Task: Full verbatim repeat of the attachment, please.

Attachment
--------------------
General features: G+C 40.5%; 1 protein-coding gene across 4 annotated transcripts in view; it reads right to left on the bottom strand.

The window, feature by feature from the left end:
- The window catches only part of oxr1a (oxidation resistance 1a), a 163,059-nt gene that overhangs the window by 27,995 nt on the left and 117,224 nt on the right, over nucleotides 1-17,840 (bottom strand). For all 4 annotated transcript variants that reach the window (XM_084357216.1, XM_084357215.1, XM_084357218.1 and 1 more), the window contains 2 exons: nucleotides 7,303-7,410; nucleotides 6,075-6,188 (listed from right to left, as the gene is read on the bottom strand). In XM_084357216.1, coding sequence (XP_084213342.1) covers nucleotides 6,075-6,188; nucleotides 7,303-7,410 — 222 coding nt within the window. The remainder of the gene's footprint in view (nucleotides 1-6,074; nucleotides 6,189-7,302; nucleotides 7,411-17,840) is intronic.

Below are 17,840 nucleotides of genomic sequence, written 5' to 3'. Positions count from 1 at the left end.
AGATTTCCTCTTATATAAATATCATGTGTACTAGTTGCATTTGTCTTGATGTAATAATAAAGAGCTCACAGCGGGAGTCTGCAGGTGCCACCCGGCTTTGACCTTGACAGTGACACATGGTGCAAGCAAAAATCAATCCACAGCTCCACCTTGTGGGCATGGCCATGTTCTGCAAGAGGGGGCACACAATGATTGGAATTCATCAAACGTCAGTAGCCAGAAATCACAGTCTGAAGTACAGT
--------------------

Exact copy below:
General features: G+C 40.5%; 1 protein-coding gene across 4 annotated transcripts in view; it reads right to left on the bottom strand.

The window, feature by feature from the left end:
- The window catches only part of oxr1a (oxidation resistance 1a), a 163,059-nt gene that overhangs the window by 27,995 nt on the left and 117,224 nt on the right, over nucleotides 1-17,840 (bottom strand). For all 4 annotated transcript variants that reach the window (XM_084357216.1, XM_084357215.1, XM_084357218.1 and 1 more), the window contains 2 exons: nucleotides 7,303-7,410; nucleotides 6,075-6,188 (listed from right to left, as the gene is read on the bottom strand). In XM_084357216.1, coding sequence (XP_084213342.1) covers nucleotides 6,075-6,188; nucleotides 7,303-7,410 — 222 coding nt within the window. The remainder of the gene's footprint in view (nucleotides 1-6,074; nucleotides 6,189-7,302; nucleotides 7,411-17,840) is intronic.

Below are 17,840 nucleotides of genomic sequence, written 5' to 3'. Positions count from 1 at the left end.
AGATTTCCTCTTATATAAATATCATGTGTACTAGTTGCATTTGTCTTGATGTAATAATAAAGAGCTCACAGCGGGAGTCTGCAGGTGCCACCCGGCTTTGACCTTGACAGTGACACATGGTGCAAGCAAAAATCAATCCACAGCTCCACCTTGTGGGCATGGCCATGTTCTGCAAGAGGGGGCACACAATGATTGGAATTCATCAAACGTCAGTAGCCAGAAATCACAGTCTGAAGTACAGT